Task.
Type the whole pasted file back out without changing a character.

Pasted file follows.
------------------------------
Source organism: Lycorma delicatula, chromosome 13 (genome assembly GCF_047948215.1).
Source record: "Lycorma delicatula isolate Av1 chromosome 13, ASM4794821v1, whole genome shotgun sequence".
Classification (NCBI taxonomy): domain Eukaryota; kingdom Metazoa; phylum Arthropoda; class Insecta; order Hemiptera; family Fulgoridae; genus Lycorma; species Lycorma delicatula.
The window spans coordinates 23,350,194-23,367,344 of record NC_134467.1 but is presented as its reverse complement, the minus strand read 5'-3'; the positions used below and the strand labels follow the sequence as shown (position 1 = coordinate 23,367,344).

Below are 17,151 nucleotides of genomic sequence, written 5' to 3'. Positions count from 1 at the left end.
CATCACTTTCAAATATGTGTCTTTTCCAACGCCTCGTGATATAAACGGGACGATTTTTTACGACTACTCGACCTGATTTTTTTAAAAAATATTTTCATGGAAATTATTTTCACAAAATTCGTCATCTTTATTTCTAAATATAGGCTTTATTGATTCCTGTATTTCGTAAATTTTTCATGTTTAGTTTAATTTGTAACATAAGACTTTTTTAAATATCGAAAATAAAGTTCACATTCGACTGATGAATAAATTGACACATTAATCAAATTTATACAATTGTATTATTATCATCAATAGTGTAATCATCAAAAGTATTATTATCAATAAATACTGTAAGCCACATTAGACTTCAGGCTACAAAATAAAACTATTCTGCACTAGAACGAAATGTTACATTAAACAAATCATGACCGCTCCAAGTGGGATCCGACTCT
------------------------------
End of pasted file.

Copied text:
Source organism: Lycorma delicatula, chromosome 13 (genome assembly GCF_047948215.1).
Source record: "Lycorma delicatula isolate Av1 chromosome 13, ASM4794821v1, whole genome shotgun sequence".
Classification (NCBI taxonomy): domain Eukaryota; kingdom Metazoa; phylum Arthropoda; class Insecta; order Hemiptera; family Fulgoridae; genus Lycorma; species Lycorma delicatula.
The window spans coordinates 23,350,194-23,367,344 of record NC_134467.1 but is presented as its reverse complement, the minus strand read 5'-3'; the positions used below and the strand labels follow the sequence as shown (position 1 = coordinate 23,367,344).

Below are 17,151 nucleotides of genomic sequence, written 5' to 3'. Positions count from 1 at the left end.
CATCACTTTCAAATATGTGTCTTTTCCAACGCCTCGTGATATAAACGGGACGATTTTTTACGACTACTCGACCTGATTTTTTTAAAAAATATTTTCATGGAAATTATTTTCACAAAATTCGTCATCTTTATTTCTAAATATAGGCTTTATTGATTCCTGTATTTCGTAAATTTTTCATGTTTAGTTTAATTTGTAACATAAGACTTTTTTAAATATCGAAAATAAAGTTCACATTCGACTGATGAATAAATTGACACATTAATCAAATTTATACAATTGTATTATTATCATCAATAGTGTAATCATCAAAAGTATTATTATCAATAAATACTGTAAGCCACATTAGACTTCAGGCTACAAAATAAAACTATTCTGCACTAGAACGAAATGTTACATTAAACAAATCATGACCGCTCCAAGTGGGATCCGACTCT